In terms of its fielders, Toronto seems to have most of its positions figured out. The only real issues it will have to deal with is getting Colby Rasmus re-signed to a reasonable contract and finding out with players currently having success at the Triple-A level will be given a serious look for a roster spot. Two players that immediately come to mind are 2B Jim Negrych and CF Kevin Pillar, both of whom having had successful 2013 campaigns up to this point. Negrych has a .983 fielding percentage while Pillar, in just 24 games at the AAA level, has a .348 batting average with 10 doubles, 15 RBIs and four HRs.
If the team is completely out of contention by early to mid-August, it may be in the club's best interest to call up these players and give them a chance to show what they can do at this level. Toronto has a very deep prospect pool, and it's time the Blue Jays start letting those players have opportunities to shine.
Once GM Alex Anthopoulos sees what he has in terms of the current players in the system, it's time to focus on the man on the bench. Is John Gibbons really the right man to lead this team?
The Jays had extremely high hopes for 2013, and rightfully so. They went out and made blockbuster trades and big-time signings with hopes of becoming a serious World Series contender sooner rather than later.
Unfortunately, for them, it hasn't all come together because of a wide array of factors, including the manager.
Bringing back Gibbons, in my opinion, was nothing more than a decision that was made because they needed a quick hire after losing John Farrell to the Red Sox. He was, what I like to call, the best of a bad situation. There weren't many quality candidates out there, which led to Gibbons being brought back.
From now until the end of the season and beyond, the powers that be in Toronto need to sit down and figure out if Gibbons really is the right man to lead this team of highly talented ballplayers to where they want to be.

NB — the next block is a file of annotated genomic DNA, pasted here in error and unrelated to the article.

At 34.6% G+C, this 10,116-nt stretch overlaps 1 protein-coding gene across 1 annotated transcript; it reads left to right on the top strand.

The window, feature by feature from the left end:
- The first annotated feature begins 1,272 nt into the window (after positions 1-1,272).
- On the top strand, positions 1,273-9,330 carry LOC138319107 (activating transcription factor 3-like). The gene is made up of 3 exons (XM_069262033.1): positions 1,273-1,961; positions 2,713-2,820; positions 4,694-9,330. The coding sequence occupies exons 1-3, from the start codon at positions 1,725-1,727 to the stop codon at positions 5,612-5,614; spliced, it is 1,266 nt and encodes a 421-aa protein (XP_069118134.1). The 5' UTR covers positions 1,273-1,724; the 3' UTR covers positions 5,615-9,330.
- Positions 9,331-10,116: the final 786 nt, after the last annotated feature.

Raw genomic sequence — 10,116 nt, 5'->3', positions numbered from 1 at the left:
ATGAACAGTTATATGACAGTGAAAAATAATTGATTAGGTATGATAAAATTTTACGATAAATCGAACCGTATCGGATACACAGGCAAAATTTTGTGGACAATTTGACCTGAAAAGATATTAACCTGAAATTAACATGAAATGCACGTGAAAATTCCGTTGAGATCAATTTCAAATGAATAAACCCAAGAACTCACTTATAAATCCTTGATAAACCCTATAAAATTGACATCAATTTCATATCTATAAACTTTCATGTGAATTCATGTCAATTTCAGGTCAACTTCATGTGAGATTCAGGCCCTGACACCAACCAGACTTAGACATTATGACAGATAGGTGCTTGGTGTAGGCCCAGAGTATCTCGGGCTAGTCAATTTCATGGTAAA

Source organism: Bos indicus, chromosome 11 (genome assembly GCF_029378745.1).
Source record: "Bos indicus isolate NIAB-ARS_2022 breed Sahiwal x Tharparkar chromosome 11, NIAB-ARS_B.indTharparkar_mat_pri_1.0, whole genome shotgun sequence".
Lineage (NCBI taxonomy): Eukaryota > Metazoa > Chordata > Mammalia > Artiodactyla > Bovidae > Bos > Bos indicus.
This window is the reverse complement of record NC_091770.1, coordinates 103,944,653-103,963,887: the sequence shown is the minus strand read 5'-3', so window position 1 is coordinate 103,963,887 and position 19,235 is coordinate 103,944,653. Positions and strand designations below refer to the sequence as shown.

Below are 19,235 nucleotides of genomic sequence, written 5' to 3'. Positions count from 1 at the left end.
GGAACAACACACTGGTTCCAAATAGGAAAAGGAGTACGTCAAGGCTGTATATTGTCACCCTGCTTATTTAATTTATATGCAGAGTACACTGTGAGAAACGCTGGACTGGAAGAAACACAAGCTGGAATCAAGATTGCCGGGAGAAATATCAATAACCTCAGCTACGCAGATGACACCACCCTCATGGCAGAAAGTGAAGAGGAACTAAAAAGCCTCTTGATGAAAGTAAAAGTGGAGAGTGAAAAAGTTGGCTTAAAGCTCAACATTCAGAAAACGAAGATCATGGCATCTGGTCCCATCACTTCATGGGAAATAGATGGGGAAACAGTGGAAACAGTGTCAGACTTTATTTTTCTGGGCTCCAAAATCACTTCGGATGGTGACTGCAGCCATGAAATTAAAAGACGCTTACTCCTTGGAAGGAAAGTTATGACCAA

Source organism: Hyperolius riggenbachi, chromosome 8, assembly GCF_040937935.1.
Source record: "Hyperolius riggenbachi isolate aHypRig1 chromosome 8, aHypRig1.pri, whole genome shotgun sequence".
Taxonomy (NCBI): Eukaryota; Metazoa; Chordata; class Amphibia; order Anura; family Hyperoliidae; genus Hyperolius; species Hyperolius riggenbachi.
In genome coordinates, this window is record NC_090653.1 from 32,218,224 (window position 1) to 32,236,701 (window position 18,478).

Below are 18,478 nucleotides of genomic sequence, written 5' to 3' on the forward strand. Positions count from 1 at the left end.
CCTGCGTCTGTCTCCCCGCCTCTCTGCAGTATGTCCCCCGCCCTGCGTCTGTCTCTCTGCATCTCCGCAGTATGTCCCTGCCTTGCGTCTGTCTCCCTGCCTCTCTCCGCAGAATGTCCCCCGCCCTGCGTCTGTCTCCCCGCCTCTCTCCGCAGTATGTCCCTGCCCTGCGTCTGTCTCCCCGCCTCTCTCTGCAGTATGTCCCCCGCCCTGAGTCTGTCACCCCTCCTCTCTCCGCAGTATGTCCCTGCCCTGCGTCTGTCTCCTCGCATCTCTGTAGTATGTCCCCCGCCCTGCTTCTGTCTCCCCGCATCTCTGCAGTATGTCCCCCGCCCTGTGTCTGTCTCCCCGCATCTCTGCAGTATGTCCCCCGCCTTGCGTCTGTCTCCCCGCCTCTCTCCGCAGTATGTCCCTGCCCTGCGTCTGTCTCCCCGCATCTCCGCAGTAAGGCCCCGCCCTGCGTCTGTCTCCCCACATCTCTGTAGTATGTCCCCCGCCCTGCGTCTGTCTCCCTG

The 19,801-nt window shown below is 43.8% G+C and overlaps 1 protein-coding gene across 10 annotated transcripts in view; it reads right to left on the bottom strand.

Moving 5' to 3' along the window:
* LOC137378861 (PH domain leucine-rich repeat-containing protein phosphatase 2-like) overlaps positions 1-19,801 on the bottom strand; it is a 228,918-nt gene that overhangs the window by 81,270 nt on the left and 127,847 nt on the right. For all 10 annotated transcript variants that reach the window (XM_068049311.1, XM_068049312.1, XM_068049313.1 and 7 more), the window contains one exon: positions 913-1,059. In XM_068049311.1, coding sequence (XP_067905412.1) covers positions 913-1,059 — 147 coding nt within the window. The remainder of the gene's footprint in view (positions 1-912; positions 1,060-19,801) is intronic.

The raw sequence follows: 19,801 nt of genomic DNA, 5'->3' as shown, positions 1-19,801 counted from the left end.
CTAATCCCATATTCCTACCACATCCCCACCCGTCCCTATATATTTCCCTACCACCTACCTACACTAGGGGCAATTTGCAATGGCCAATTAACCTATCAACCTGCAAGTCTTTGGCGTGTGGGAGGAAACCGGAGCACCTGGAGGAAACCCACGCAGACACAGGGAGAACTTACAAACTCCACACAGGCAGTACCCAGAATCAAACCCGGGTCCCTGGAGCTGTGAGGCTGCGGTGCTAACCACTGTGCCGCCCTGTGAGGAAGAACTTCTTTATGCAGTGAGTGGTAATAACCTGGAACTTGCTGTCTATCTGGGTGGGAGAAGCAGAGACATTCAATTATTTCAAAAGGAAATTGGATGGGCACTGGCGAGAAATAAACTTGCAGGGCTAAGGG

At times, it looks as if the players just don't believe what the preacher is preaching. At other times, the Jays players seem to love him being the manager. Anthopoulos needs to find out how his players feel about Gibbons.
While that always isn't the best route to go in terms of deciding on a manager's future, I feel that in this case, getting a census of how the team feels about him could help the team out with deciding to keep Gibbons aboard. Maybe, after talking to the team, it's not the manager that needs to change. Maybe it's the coaches surrounding the manager that need to be replaced.
There is obviously a lot that could happen with this team between now and the end of the season. The trade deadline is fast approaching, and that day could signify some major change with the Blue Jays if the team doesn't get things turned around after it gets back to playing on July 19 when it faces Tampa Bay.
Michael Straw is a sportswriter who lives in Buffalo, NY and has been covering baseball, primarily at the Triple-A level, for two years. He began covering the Blue Jays in the fall of 2012, and has been published in multiple Western New York publications.
For Blue Jays and other sports news, follow Michael on Twitter @MikeStrawQCS.